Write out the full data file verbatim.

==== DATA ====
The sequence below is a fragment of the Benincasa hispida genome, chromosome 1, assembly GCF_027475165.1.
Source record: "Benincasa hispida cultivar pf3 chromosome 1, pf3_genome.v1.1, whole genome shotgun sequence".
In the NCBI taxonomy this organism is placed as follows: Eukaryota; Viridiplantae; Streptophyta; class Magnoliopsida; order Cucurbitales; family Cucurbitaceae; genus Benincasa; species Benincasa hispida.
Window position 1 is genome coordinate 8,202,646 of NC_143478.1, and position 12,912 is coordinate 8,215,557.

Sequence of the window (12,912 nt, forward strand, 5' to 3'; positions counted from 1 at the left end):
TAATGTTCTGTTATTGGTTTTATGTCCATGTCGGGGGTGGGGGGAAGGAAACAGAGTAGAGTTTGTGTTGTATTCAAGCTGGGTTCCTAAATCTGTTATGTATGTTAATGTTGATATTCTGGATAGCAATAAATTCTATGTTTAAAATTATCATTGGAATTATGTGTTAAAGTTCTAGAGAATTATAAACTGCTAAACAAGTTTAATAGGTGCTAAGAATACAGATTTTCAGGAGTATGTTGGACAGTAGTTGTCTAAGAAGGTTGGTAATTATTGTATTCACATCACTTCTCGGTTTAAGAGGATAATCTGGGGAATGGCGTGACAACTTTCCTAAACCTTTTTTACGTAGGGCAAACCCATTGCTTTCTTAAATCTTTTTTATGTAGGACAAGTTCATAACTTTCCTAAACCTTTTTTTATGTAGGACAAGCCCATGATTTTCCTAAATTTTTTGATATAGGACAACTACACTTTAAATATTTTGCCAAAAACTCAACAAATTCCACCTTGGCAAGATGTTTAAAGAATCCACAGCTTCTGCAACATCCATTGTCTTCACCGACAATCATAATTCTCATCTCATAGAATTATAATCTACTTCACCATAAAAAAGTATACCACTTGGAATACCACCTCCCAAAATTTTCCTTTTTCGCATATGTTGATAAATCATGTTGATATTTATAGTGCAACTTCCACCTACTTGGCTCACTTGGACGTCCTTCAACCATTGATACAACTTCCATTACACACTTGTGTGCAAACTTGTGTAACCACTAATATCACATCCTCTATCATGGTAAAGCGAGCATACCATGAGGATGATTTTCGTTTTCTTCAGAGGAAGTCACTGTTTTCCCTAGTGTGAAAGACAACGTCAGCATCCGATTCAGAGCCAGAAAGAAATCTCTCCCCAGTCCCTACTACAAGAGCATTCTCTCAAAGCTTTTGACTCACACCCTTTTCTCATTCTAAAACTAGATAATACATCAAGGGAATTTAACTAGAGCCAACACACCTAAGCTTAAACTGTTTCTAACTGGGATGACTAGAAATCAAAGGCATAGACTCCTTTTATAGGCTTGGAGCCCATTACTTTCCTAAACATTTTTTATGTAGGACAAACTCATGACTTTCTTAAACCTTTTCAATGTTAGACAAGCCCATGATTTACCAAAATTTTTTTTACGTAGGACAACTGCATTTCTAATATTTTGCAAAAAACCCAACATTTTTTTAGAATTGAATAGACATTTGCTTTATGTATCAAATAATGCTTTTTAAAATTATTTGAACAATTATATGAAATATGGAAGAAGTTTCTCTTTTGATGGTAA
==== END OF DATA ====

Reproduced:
The sequence below is a fragment of the Benincasa hispida genome, chromosome 1, assembly GCF_027475165.1.
Source record: "Benincasa hispida cultivar pf3 chromosome 1, pf3_genome.v1.1, whole genome shotgun sequence".
In the NCBI taxonomy this organism is placed as follows: Eukaryota; Viridiplantae; Streptophyta; class Magnoliopsida; order Cucurbitales; family Cucurbitaceae; genus Benincasa; species Benincasa hispida.
Window position 1 is genome coordinate 8,202,646 of NC_143478.1, and position 12,912 is coordinate 8,215,557.

Sequence of the window (12,912 nt, forward strand, 5' to 3'; positions counted from 1 at the left end):
TAATGTTCTGTTATTGGTTTTATGTCCATGTCGGGGGTGGGGGGAAGGAAACAGAGTAGAGTTTGTGTTGTATTCAAGCTGGGTTCCTAAATCTGTTATGTATGTTAATGTTGATATTCTGGATAGCAATAAATTCTATGTTTAAAATTATCATTGGAATTATGTGTTAAAGTTCTAGAGAATTATAAACTGCTAAACAAGTTTAATAGGTGCTAAGAATACAGATTTTCAGGAGTATGTTGGACAGTAGTTGTCTAAGAAGGTTGGTAATTATTGTATTCACATCACTTCTCGGTTTAAGAGGATAATCTGGGGAATGGCGTGACAACTTTCCTAAACCTTTTTTACGTAGGGCAAACCCATTGCTTTCTTAAATCTTTTTTATGTAGGACAAGTTCATAACTTTCCTAAACCTTTTTTTATGTAGGACAAGCCCATGATTTTCCTAAATTTTTTGATATAGGACAACTACACTTTAAATATTTTGCCAAAAACTCAACAAATTCCACCTTGGCAAGATGTTTAAAGAATCCACAGCTTCTGCAACATCCATTGTCTTCACCGACAATCATAATTCTCATCTCATAGAATTATAATCTACTTCACCATAAAAAAGTATACCACTTGGAATACCACCTCCCAAAATTTTCCTTTTTCGCATATGTTGATAAATCATGTTGATATTTATAGTGCAACTTCCACCTACTTGGCTCACTTGGACGTCCTTCAACCATTGATACAACTTCCATTACACACTTGTGTGCAAACTTGTGTAACCACTAATATCACATCCTCTATCATGGTAAAGCGAGCATACCATGAGGATGATTTTCGTTTTCTTCAGAGGAAGTCACTGTTTTCCCTAGTGTGAAAGACAACGTCAGCATCCGATTCAGAGCCAGAAAGAAATCTCTCCCCAGTCCCTACTACAAGAGCATTCTCTCAAAGCTTTTGACTCACACCCTTTTCTCATTCTAAAACTAGATAATACATCAAGGGAATTTAACTAGAGCCAACACACCTAAGCTTAAACTGTTTCTAACTGGGATGACTAGAAATCAAAGGCATAGACTCCTTTTATAGGCTTGGAGCCCATTACTTTCCTAAACATTTTTTATGTAGGACAAACTCATGACTTTCTTAAACCTTTTCAATGTTAGACAAGCCCATGATTTACCAAAATTTTTTTTACGTAGGACAACTGCATTTCTAATATTTTGCAAAAAACCCAACATTTTTTTAGAATTGAATAGACATTTGCTTTATGTATCAAATAATGCTTTTTAAAATTATTTGAACAATTATATGAAATATGGAAGAAGTTTCTCTTTTGATGGTAA